Here’s what I figure:

No study has ever proven milk is better for you if not pasteurized.  Lots of people have studied it, but there isn’t a single peer-reviewed and accepted study that shows it.  Conversely, the Centers for Disease Control has concluded that “pasteurization does not significantly change the nutritional value of milk”.  Milk always provides 9 essential nutrients (calcium, Vitamin D, riboflavin, phosphorous, protein, potassium, Vitamin A, Vitamin B12, and niacin).  Perhaps the strong advocates and believers are experiencing a placebo effect.  Perhaps I can’t convince the strong advocates that they should change their ways, but this statistic scares me enough that I thought I should share:  From 1998-2008, the CDC identified 86 outbreaks related to raw milk, accounting for 1,676 illnesses, 191 hospitalizations and 2 deaths.  I wonder how many people got sick and were too ashamed to admit it.  Check out this link (http://www.realrawmilkfacts.com/) to meet some real people who suffered big time.

Now, let’s talk about the government regulating stuff.  Well, it happens.  I think I am blessed to live in the Unites States which has the safest food supply of anywhere in the world.  Pretty cheap, too.  Perhaps if we all had a chance to reside in a different area of the world for a few years we would appreciate the government caring for our safety more.

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Do you know a dairy farmer that drinks milk?  Well, you do know me!  Both my husband and I grew up drinking raw milk.  We get paid a lot less for our milk than what we are charged at the grocery store, and so it was simple economics.  (My mom says that when we were very young, she used to pasteurize it on the stove for us.)  Currently, my family drinks raw milk on occasion (when we have unexpected guests that drank all of our store-bought or a strange reason I can’t or didn’t buy any in town).  Does this make me a hypocrite?  I suppose it does.  We have never gotten sick from it and most dairy farmers will agree to this reasoning — we are exposed to these bacteria all the time.  Sometimes caring for animals involves getting dirty.  By dirty, I don’t mean dirt I mean manure.  Our kids climb on gates and the heifers lick their outstretched hands.  My kids pet the cat that was just meandering her way through the heifer yard (see above photo from last week).  We are just exposed to these bacteria all the time and have developed enough resistance.  Does that make any sense?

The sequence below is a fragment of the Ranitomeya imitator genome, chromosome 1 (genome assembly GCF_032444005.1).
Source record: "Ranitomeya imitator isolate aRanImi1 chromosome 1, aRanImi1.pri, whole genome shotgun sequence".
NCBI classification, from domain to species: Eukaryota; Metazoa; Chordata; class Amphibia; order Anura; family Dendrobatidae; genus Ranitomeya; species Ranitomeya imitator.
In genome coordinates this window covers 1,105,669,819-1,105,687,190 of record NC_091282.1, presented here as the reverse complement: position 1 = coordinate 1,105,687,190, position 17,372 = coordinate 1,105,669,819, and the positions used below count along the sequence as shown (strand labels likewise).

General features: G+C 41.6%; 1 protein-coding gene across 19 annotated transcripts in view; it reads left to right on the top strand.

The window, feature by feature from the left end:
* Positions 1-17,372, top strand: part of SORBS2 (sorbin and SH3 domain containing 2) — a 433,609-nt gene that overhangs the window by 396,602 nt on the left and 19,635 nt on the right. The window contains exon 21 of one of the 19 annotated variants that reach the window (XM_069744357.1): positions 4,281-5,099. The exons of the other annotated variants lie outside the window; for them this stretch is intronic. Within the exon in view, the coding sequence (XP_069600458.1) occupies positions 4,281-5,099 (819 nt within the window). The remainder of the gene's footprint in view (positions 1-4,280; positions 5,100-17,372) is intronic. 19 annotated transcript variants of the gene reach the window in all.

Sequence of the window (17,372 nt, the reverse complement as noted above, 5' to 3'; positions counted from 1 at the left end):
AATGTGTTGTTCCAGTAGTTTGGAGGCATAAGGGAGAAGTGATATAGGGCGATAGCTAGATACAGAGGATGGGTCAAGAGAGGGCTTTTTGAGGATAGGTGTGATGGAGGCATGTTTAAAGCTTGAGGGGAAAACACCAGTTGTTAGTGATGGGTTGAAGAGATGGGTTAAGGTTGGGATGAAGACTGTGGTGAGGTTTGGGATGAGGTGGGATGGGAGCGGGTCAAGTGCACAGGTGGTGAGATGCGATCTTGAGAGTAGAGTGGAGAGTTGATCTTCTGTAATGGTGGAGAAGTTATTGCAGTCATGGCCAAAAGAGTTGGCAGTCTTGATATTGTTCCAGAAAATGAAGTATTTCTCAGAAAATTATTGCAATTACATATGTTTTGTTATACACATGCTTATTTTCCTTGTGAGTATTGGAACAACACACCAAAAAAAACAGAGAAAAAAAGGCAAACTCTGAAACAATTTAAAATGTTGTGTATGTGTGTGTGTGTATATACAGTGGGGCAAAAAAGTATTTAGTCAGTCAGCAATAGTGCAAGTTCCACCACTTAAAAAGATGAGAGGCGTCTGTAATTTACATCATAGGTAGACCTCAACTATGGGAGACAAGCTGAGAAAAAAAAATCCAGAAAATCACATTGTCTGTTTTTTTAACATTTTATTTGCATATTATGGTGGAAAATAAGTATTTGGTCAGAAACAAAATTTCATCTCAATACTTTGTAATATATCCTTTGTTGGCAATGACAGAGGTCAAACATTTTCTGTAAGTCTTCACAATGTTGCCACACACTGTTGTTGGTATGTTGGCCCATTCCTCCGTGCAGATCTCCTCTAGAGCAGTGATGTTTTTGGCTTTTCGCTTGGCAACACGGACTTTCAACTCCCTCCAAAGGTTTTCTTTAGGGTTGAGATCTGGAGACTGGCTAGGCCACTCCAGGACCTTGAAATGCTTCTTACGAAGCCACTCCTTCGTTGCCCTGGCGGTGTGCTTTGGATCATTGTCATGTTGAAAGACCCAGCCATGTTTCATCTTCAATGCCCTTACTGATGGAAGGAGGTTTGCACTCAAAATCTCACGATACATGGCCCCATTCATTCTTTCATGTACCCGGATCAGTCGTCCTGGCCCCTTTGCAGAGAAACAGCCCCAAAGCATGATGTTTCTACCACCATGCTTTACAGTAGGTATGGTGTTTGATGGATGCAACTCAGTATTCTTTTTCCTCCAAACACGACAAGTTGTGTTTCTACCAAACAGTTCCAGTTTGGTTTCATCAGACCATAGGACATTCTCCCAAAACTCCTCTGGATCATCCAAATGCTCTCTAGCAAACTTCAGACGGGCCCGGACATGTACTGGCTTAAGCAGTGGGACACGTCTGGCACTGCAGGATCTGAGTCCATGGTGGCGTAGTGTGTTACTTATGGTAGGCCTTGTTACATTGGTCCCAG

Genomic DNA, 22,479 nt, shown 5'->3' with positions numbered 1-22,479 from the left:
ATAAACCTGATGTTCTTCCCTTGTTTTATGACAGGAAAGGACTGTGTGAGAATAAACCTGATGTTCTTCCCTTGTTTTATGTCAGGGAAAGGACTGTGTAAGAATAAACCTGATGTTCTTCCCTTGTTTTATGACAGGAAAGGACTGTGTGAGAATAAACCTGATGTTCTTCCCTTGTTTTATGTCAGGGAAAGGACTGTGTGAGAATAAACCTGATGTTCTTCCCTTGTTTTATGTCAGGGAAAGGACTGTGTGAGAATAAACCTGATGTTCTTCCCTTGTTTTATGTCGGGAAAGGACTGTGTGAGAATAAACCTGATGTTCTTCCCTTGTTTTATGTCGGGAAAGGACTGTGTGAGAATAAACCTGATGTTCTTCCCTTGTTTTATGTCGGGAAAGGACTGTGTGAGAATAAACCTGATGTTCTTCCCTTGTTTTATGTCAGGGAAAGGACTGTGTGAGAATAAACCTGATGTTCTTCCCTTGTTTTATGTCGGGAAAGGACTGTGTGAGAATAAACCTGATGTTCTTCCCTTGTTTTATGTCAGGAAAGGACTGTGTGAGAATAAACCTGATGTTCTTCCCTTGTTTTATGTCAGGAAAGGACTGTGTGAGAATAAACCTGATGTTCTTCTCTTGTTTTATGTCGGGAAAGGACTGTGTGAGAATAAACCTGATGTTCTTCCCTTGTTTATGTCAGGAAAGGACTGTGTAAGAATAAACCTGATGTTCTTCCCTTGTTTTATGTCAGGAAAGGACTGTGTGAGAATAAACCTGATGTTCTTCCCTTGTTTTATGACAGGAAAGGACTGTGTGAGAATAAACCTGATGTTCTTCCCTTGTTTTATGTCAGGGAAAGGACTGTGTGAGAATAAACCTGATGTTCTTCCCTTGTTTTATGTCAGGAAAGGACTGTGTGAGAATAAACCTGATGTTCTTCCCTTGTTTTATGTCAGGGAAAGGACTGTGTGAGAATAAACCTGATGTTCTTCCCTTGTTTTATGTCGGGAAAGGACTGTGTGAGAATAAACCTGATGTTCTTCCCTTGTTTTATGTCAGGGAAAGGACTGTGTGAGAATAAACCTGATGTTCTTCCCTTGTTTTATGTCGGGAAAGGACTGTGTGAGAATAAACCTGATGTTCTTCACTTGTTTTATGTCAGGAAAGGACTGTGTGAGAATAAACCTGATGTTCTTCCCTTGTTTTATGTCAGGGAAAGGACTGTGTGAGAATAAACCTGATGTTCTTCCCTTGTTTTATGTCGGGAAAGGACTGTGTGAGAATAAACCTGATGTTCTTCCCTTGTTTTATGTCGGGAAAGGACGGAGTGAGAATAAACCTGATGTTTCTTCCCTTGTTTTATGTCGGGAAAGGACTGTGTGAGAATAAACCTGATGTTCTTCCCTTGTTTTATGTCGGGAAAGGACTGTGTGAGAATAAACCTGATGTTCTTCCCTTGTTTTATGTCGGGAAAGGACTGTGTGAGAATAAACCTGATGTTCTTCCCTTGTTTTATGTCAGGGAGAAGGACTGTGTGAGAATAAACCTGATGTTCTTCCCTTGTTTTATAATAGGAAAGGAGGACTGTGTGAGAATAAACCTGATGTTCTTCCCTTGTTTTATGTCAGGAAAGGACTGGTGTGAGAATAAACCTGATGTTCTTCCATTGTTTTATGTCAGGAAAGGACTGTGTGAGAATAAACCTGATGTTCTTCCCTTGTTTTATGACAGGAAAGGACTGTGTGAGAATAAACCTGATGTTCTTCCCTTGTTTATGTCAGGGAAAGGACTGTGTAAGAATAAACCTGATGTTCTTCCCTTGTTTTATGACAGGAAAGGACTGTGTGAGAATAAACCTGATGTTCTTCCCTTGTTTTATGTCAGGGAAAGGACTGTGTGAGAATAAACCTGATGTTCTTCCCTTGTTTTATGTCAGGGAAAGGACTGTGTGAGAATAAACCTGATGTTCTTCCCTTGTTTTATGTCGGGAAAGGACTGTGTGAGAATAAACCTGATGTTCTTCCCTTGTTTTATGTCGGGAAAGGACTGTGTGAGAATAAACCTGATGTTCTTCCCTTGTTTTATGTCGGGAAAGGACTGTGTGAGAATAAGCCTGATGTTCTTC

Thanks for reading!  I just worry about consumers that jump on bandwagons without doing their research first.  I’m not a cheerleader shouting rah-rah, but I do want to lead you to greater knowledge of your food!  For more info, check out these links:

http://www.midwestdairy.com/0t263p291/raw-milk-and-food-safety/

http://www.realrawmilkfacts.com/

http://www.nationaldairycouncil.org/SiteCollectionDocuments/footer/FAQ/food_safety/RawMilkFactSheet.pdf

Ah yes, my friends, I finally figured out how to do a link.  Yeehaw!

We decided winter is over

At our local MOPS group, we hosted a fantastic speaker last week. Her name is Elizabeth Hagen and she is a professional organizer in Sioux Falls, South Dakota. She’s fabulous. Full of energy, she motivates without being intimidating. I had heard her speak prior to this event, but it was again engaging and thought-provoking. One of the take-home messages for me was to ‘make decisions and move forward’. Well, she worded it more eloquently and catchy, but I transferred the thought from organizing (which I may write more about my successes and woes later) to changing seasons.

Today was the last day of winter. I decided so, and we’re moving forward into spring! Here’s the list: